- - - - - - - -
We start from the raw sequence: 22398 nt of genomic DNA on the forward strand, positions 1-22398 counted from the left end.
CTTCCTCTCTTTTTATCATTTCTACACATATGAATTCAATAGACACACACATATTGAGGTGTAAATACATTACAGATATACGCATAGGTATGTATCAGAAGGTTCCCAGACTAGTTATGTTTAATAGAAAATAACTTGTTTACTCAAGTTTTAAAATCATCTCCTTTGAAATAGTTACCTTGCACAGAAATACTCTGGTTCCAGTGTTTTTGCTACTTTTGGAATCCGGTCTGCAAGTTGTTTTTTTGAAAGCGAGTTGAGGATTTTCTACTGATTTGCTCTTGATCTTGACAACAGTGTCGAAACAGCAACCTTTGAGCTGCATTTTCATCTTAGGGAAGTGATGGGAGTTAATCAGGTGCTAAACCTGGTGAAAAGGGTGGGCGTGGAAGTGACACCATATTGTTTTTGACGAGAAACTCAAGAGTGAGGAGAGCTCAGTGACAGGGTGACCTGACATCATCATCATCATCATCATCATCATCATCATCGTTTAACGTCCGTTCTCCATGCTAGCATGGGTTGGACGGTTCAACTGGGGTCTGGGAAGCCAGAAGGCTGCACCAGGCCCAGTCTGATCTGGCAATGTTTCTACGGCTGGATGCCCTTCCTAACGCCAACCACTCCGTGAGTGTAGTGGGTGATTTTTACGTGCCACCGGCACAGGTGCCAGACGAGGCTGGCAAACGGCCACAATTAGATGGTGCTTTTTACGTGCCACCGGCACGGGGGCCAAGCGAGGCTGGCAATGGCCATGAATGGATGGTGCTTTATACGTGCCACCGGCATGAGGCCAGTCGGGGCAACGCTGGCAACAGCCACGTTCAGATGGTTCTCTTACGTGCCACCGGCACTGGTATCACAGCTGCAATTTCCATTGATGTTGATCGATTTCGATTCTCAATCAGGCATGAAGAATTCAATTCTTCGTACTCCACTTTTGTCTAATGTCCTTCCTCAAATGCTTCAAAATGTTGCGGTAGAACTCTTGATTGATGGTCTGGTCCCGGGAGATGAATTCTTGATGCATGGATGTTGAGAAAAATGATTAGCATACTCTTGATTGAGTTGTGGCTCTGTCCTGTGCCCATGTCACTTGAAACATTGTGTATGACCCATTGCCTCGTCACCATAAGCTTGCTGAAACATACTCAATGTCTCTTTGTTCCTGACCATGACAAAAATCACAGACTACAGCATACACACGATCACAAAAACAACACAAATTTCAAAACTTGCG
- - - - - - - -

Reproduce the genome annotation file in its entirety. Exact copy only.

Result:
We start from the raw sequence: 22398 nt of genomic DNA on the forward strand, positions 1-22398 counted from the left end.
CTTCCTCTCTTTTTATCATTTCTACACATATGAATTCAATAGACACACACATATTGAGGTGTAAATACATTACAGATATACGCATAGGTATGTATCAGAAGGTTCCCAGACTAGTTATGTTTAATAGAAAATAACTTGTTTACTCAAGTTTTAAAATCATCTCCTTTGAAATAGTTACCTTGCACAGAAATACTCTGGTTCCAGTGTTTTTGCTACTTTTGGAATCCGGTCTGCAAGTTGTTTTTTTGAAAGCGAGTTGAGGATTTTCTACTGATTTGCTCTTGATCTTGACAACAGTGTCGAAACAGCAACCTTTGAGCTGCATTTTCATCTTAGGGAAGTGATGGGAGTTAATCAGGTGCTAAACCTGGTGAAAAGGGTGGGCGTGGAAGTGACACCATATTGTTTTTGACGAGAAACTCAAGAGTGAGGAGAGCTCAGTGACAGGGTGACCTGACATCATCATCATCATCATCATCATCATCATCATCGTTTAACGTCCGTTCTCCATGCTAGCATGGGTTGGACGGTTCAACTGGGGTCTGGGAAGCCAGAAGGCTGCACCAGGCCCAGTCTGATCTGGCAATGTTTCTACGGCTGGATGCCCTTCCTAACGCCAACCACTCCGTGAGTGTAGTGGGTGATTTTTACGTGCCACCGGCACAGGTGCCAGACGAGGCTGGCAAACGGCCACAATTAGATGGTGCTTTTTACGTGCCACCGGCACGGGGGCCAAGCGAGGCTGGCAATGGCCATGAATGGATGGTGCTTTATACGTGCCACCGGCATGAGGCCAGTCGGGGCAACGCTGGCAACAGCCACGTTCAGATGGTTCTCTTACGTGCCACCGGCACTGGTATCACAGCTGCAATTTCCATTGATGTTGATCGATTTCGATTCTCAATCAGGCATGAAGAATTCAATTCTTCGTACTCCACTTTTGTCTAATGTCCTTCCTCAAATGCTTCAAAATGTTGCGGTAGAACTCTTGATTGATGGTCTGGTCCCGGGAGATGAATTCTTGATGCATGGATGTTGAGAAAAATGATTAGCATACTCTTGATTGAGTTGTGGCTCTGTCCTGTGCCCATGTCACTTGAAACATTGTGTATGACCCATTGCCTCGTCACCATAAGCTTGCTGAAACATACTCAATGTCTCTTTGTTCCTGACCATGACAAAAATCACAGACTACAGCATACACACGATCACAAAAACAACACAAATTTCAAAACTTGCG